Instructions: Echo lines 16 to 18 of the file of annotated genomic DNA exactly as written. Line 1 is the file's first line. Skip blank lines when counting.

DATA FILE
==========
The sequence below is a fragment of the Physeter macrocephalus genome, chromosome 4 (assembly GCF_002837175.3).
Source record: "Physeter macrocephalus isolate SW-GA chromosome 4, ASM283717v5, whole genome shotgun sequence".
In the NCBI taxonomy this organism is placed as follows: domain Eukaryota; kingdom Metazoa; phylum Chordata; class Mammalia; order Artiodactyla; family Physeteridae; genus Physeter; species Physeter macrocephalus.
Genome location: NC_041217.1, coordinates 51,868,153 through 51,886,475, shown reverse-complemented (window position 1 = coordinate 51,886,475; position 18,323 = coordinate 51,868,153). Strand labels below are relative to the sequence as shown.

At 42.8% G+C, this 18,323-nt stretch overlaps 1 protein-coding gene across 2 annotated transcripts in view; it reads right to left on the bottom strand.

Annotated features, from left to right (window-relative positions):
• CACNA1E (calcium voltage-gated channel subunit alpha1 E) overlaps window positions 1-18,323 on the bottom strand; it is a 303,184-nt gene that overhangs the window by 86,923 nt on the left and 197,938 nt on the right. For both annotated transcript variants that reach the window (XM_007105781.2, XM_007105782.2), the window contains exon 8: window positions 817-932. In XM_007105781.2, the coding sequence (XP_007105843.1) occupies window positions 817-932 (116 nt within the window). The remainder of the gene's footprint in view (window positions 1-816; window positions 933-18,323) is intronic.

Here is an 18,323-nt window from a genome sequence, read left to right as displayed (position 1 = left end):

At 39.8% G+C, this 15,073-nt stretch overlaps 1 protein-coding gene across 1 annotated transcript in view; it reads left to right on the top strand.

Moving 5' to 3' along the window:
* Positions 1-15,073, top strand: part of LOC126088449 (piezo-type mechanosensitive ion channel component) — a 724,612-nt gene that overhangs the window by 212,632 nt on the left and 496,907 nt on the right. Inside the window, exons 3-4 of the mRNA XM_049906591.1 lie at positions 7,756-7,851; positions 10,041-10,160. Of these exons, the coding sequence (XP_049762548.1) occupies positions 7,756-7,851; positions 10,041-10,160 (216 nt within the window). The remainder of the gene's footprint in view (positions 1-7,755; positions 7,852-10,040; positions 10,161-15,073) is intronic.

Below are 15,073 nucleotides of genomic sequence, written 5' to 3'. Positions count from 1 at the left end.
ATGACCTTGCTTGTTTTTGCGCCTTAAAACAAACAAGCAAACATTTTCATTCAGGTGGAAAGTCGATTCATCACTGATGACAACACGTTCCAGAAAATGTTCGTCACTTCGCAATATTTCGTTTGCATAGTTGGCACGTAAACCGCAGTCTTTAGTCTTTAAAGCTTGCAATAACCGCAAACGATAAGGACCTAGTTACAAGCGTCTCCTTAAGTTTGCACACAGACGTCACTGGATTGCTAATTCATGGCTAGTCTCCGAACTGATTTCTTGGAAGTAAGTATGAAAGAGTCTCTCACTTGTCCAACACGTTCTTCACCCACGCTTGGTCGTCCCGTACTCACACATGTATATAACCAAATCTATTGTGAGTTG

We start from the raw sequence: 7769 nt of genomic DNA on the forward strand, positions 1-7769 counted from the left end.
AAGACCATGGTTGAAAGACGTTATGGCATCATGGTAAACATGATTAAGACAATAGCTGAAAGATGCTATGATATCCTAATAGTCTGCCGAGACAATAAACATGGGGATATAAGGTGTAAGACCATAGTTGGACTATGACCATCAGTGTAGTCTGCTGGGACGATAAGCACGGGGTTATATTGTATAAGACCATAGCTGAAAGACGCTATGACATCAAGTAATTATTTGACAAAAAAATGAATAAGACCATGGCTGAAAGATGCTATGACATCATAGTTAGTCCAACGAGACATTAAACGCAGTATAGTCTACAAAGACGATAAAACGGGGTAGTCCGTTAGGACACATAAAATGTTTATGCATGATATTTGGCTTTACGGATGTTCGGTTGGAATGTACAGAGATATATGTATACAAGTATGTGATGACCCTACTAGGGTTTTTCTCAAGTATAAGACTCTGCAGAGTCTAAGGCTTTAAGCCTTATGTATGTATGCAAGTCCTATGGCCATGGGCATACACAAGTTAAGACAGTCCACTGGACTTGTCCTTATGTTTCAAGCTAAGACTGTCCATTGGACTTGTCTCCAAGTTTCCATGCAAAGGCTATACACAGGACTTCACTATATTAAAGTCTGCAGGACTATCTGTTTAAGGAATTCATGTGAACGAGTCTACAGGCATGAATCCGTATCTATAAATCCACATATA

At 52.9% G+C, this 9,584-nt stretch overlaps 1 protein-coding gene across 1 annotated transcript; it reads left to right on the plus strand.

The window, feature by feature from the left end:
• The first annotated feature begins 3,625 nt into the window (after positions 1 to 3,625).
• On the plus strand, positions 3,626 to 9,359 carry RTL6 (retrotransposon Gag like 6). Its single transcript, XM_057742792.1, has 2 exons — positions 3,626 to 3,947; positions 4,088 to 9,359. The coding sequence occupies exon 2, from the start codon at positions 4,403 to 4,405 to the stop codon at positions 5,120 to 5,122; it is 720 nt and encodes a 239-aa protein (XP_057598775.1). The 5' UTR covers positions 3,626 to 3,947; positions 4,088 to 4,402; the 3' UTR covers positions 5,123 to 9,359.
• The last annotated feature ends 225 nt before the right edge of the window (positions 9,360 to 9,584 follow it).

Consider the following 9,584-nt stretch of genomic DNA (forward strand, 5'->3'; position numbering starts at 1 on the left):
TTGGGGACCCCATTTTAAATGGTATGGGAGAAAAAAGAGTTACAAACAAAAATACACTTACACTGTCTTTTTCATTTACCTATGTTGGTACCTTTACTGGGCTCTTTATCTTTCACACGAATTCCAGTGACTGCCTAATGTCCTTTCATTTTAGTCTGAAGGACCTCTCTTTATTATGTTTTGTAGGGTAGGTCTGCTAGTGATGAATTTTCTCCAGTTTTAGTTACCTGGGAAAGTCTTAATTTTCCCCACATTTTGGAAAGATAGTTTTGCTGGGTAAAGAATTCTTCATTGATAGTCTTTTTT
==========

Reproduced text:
At 52.9% G+C, this 9,584-nt stretch overlaps 1 protein-coding gene across 1 annotated transcript; it reads left to right on the plus strand.

The window, feature by feature from the left end:
• The first annotated feature begins 3,625 nt into the window (after positions 1 to 3,625).